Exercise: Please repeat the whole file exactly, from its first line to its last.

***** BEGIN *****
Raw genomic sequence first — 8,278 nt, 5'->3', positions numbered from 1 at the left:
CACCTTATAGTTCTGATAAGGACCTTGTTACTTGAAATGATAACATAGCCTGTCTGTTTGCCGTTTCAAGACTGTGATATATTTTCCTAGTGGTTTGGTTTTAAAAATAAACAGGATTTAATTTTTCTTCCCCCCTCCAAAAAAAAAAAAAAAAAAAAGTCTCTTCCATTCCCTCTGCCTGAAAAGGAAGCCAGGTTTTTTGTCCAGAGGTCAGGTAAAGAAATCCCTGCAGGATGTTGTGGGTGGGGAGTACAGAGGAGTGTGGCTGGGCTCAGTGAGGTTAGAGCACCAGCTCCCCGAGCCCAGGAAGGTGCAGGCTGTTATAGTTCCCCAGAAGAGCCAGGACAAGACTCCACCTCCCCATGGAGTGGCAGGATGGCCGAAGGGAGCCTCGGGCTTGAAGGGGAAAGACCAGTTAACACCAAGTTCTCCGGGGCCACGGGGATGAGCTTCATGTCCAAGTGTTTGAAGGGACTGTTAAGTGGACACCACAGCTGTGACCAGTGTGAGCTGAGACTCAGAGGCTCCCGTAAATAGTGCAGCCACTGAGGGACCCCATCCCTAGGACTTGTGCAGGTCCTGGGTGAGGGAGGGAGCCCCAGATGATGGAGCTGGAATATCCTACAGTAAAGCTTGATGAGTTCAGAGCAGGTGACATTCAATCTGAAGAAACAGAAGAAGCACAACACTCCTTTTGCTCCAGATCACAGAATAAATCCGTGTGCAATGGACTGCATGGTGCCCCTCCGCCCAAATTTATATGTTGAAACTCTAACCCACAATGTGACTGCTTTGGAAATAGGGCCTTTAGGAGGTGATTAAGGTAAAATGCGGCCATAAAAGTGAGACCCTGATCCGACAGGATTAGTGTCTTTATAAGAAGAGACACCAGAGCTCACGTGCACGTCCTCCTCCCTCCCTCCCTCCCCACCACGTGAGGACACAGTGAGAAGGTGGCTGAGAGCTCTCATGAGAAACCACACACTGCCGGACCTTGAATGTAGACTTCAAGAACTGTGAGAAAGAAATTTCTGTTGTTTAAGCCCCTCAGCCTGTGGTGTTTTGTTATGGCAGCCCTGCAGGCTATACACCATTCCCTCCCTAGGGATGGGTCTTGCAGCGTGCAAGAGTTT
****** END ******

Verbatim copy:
Raw genomic sequence first — 8,278 nt, 5'->3', positions numbered from 1 at the left:
CACCTTATAGTTCTGATAAGGACCTTGTTACTTGAAATGATAACATAGCCTGTCTGTTTGCCGTTTCAAGACTGTGATATATTTTCCTAGTGGTTTGGTTTTAAAAATAAACAGGATTTAATTTTTCTTCCCCCCTCCAAAAAAAAAAAAAAAAAAAAGTCTCTTCCATTCCCTCTGCCTGAAAAGGAAGCCAGGTTTTTTGTCCAGAGGTCAGGTAAAGAAATCCCTGCAGGATGTTGTGGGTGGGGAGTACAGAGGAGTGTGGCTGGGCTCAGTGAGGTTAGAGCACCAGCTCCCCGAGCCCAGGAAGGTGCAGGCTGTTATAGTTCCCCAGAAGAGCCAGGACAAGACTCCACCTCCCCATGGAGTGGCAGGATGGCCGAAGGGAGCCTCGGGCTTGAAGGGGAAAGACCAGTTAACACCAAGTTCTCCGGGGCCACGGGGATGAGCTTCATGTCCAAGTGTTTGAAGGGACTGTTAAGTGGACACCACAGCTGTGACCAGTGTGAGCTGAGACTCAGAGGCTCCCGTAAATAGTGCAGCCACTGAGGGACCCCATCCCTAGGACTTGTGCAGGTCCTGGGTGAGGGAGGGAGCCCCAGATGATGGAGCTGGAATATCCTACAGTAAAGCTTGATGAGTTCAGAGCAGGTGACATTCAATCTGAAGAAACAGAAGAAGCACAACACTCCTTTTGCTCCAGATCACAGAATAAATCCGTGTGCAATGGACTGCATGGTGCCCCTCCGCCCAAATTTATATGTTGAAACTCTAACCCACAATGTGACTGCTTTGGAAATAGGGCCTTTAGGAGGTGATTAAGGTAAAATGCGGCCATAAAAGTGAGACCCTGATCCGACAGGATTAGTGTCTTTATAAGAAGAGACACCAGAGCTCACGTGCACGTCCTCCTCCCTCCCTCCCTCCCCACCACGTGAGGACACAGTGAGAAGGTGGCTGAGAGCTCTCATGAGAAACCACACACTGCCGGACCTTGAATGTAGACTTCAAGAACTGTGAGAAAGAAATTTCTGTTGTTTAAGCCCCTCAGCCTGTGGTGTTTTGTTATGGCAGCCCTGCAGGCTATACACCATTCCCTCCCTAGGGATGGGTCTTGCAGCGTGCAAGAGTTT